Playful exhibits use games as their inspiration
Karen Campbell - The Christian Science Monitor
A wacky collection of Ping-Pong paddles isn't standard exhibition fare, but Massachusett's Museum of Contemporary Art's current exhibition, "Game Show," is the first major exploration of art that uses the structures and themes of games as its source.
In the three years since its opening, the converted mill buildings of MASS MoCA in the mountains of western Massachusetts have come to be known as a mecca of cutting-edge and experimental contemporary art. MoCA's new exhibition, on view through April 2002, features 30 artist-designed puzzles, obstacle courses, word and video games, many of them interactive.
The rules of the games are often cleverly obscured or made to be broken. And sometimes they're impossible to follow, imparting a kind of subversive whimsy that is both entertaining and challenging.
Uri Tzaig's "Trance," for instance, consists of a variety of marbles on a bumpy-surfaced table surrounded by four chairs. Visitors are invited to sit and create their own game.
Some of the works are more frustrating than fun, such as a series of computer games with a conceptual twist and Chris Finley's eye-catching but ineffective optical obstacle courses. Others are a satisfying blend of the visual, intellectual, and emotional.
The most impressive is Kay Rosen's commissioned "The Sight and Sound of Music," which transforms a 30-by-130-foot wall into a giant word-music puzzle. The green peaks and valleys against the blue-lined graph, with an alphabet on the side, are visually compelling and provide the solution to deciphering the game's code.
Sophie Calle sets up elaborate role-playing games not for the viewer but for herself, from outfitting and inhabiting a phone booth and recording the reactions of passersby, to taking a found address book and contacting all the people in it, asking them to talk about its owner. She then documents her work in installations, texts, and photos.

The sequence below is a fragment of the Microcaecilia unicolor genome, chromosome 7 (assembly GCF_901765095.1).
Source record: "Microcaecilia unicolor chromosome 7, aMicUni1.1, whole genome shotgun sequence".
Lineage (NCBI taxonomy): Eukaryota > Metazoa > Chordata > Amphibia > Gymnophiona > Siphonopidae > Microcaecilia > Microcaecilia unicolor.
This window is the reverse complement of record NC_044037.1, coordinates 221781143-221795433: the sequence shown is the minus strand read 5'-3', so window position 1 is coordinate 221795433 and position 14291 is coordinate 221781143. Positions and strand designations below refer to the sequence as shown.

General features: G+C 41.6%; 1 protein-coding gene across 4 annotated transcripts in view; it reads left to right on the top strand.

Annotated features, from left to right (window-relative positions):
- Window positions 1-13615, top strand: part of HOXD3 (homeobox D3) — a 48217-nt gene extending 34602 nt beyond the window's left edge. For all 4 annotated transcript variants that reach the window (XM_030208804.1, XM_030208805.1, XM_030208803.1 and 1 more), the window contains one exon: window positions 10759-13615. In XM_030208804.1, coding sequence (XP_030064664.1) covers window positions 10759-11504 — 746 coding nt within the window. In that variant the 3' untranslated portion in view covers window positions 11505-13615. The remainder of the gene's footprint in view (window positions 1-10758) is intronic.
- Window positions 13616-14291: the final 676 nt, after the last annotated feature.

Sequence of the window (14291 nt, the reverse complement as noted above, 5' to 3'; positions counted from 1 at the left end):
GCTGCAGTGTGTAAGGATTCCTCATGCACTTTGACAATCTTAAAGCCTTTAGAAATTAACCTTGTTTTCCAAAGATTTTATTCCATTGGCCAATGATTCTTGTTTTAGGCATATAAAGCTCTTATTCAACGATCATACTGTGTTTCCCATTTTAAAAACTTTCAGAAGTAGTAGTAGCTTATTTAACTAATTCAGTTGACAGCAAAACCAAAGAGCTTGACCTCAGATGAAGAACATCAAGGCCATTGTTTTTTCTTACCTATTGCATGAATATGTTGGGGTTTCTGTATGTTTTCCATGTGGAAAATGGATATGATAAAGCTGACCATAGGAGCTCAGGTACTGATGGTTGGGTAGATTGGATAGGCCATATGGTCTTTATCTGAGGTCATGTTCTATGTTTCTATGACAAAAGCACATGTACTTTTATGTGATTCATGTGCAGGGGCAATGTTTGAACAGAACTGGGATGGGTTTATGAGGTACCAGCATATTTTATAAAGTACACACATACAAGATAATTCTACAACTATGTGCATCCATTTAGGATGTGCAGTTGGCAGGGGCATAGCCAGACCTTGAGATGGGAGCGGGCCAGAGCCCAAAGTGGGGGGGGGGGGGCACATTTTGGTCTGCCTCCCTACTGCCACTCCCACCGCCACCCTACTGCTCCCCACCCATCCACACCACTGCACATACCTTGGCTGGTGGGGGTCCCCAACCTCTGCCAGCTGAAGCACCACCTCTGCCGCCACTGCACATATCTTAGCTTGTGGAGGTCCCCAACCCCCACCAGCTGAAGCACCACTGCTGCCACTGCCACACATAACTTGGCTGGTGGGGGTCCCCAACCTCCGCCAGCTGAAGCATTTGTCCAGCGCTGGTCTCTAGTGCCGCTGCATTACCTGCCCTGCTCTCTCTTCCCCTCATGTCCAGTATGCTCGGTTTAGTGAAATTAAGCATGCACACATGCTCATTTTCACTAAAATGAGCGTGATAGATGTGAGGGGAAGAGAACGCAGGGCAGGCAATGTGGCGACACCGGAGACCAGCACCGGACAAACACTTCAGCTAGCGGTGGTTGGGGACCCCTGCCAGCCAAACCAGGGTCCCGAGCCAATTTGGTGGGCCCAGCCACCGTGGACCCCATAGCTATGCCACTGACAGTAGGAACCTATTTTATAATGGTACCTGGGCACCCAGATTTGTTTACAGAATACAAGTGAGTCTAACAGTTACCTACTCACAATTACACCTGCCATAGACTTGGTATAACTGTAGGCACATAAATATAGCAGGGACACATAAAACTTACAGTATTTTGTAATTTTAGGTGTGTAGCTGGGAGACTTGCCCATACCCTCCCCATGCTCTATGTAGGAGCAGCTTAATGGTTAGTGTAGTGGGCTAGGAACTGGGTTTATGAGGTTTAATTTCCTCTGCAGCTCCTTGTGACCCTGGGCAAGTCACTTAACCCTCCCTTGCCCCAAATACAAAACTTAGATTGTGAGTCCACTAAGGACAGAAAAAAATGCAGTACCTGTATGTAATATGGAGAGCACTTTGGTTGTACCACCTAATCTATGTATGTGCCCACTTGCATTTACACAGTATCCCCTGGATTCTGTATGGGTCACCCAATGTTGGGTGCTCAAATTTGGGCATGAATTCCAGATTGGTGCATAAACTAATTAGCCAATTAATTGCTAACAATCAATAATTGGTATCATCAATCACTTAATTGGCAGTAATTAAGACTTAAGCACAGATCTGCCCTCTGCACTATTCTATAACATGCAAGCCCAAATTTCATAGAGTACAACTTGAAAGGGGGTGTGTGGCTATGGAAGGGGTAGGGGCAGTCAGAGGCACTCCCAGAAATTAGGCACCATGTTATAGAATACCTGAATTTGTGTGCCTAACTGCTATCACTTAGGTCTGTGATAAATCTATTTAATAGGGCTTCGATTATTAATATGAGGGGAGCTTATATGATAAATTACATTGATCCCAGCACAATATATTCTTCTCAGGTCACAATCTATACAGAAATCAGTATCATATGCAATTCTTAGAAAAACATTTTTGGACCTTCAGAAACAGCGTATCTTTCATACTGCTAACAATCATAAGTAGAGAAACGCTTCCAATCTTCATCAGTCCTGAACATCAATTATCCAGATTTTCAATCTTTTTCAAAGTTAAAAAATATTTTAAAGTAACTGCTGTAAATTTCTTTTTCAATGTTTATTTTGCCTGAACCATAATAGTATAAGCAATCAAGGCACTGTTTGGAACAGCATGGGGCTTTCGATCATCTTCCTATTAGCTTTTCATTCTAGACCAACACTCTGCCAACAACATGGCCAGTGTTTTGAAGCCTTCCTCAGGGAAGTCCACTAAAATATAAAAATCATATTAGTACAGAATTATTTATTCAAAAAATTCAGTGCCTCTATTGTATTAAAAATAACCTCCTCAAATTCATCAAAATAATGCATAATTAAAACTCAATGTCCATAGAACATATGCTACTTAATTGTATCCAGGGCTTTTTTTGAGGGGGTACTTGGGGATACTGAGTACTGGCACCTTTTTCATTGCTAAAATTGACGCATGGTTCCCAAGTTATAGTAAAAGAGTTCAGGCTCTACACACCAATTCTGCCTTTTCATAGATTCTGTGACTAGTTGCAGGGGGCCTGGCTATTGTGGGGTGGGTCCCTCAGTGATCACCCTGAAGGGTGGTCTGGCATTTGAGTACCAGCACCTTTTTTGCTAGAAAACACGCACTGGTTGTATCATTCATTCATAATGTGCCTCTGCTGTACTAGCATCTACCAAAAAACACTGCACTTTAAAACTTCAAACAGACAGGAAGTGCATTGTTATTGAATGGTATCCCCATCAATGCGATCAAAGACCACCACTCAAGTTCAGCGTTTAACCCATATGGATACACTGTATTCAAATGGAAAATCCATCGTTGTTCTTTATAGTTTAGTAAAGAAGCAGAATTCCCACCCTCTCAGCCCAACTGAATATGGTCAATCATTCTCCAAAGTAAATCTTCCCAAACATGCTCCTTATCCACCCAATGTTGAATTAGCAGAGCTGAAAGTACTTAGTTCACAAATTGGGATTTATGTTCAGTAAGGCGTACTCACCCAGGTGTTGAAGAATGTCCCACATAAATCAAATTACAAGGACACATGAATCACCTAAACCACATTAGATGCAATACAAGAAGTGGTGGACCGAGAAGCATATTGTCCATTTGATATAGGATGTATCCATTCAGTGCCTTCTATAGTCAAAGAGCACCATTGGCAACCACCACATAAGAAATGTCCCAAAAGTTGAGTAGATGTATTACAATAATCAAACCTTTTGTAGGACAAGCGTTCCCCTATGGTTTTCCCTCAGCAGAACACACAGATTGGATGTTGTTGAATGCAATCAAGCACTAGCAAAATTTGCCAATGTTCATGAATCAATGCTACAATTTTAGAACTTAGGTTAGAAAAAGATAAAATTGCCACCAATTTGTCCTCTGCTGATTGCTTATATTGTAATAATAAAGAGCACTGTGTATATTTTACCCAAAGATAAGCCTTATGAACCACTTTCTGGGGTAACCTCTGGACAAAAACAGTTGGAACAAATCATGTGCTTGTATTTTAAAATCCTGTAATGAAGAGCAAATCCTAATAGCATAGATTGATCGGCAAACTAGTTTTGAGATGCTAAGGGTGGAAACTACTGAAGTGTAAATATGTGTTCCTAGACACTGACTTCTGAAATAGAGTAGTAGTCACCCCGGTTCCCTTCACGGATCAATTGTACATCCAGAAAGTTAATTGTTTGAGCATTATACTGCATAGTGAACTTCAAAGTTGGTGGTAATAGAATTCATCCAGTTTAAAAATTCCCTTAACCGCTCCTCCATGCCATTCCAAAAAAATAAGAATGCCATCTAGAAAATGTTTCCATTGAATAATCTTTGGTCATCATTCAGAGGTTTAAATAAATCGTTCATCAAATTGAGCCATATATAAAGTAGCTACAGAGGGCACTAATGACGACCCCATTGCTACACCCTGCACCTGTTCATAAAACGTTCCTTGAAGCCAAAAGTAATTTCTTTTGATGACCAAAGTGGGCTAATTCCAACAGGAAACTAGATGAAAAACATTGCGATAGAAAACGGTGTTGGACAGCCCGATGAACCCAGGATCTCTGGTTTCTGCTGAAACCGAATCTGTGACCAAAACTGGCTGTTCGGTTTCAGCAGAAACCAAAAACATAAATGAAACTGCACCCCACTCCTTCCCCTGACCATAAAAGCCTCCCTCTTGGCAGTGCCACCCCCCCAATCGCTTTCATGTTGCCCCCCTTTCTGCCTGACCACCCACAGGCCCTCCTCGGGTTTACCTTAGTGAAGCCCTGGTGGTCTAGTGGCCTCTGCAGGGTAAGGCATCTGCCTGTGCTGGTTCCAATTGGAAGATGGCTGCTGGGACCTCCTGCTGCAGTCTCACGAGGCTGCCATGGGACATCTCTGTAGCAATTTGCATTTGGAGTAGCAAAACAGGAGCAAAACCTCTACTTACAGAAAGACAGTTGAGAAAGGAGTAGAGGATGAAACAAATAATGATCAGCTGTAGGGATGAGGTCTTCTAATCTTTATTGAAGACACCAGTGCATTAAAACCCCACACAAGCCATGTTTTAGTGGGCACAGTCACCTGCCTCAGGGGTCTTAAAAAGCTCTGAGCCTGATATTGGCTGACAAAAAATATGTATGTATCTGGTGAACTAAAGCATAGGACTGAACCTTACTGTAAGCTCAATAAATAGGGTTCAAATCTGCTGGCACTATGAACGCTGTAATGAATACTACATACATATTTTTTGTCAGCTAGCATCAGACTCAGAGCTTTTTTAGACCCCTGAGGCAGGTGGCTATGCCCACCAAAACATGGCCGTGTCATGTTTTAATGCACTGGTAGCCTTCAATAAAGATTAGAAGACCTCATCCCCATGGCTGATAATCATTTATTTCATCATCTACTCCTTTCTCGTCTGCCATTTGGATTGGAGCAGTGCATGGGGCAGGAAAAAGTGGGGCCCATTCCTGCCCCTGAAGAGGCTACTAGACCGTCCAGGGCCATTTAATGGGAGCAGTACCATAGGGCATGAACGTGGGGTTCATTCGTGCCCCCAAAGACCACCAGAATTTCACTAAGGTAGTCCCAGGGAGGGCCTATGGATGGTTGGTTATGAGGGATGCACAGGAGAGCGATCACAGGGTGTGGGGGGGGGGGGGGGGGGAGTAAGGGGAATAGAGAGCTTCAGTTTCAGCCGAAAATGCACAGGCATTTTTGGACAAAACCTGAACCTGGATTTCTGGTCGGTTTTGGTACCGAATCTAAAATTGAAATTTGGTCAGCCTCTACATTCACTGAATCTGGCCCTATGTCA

The most moving piece is also the most simple: Danny O's "Ball Walk," a 25-foot circle of found balls of all shapes, sizes, and colors that invites the visitor to both marvel and imagine their stories. The accompanying text humorously adds, "That the balls have lived full lives is evident from their often decrepit appearance and the rather rank odor that fills the gallery on hot days."
There are two historical companion exhibits as well: the only US retrospective of Oyvind Fahlstrom (1928-1976), considered a pioneer of multimedia interactive art and game structures; and a showcase of the loose association of artists known during the 1960s and '70s as Fluxus, who were drawn to games full of built-in absurdities. This refreshingly low-tech little gem, on view through December 2001, is alone worth the price of admission.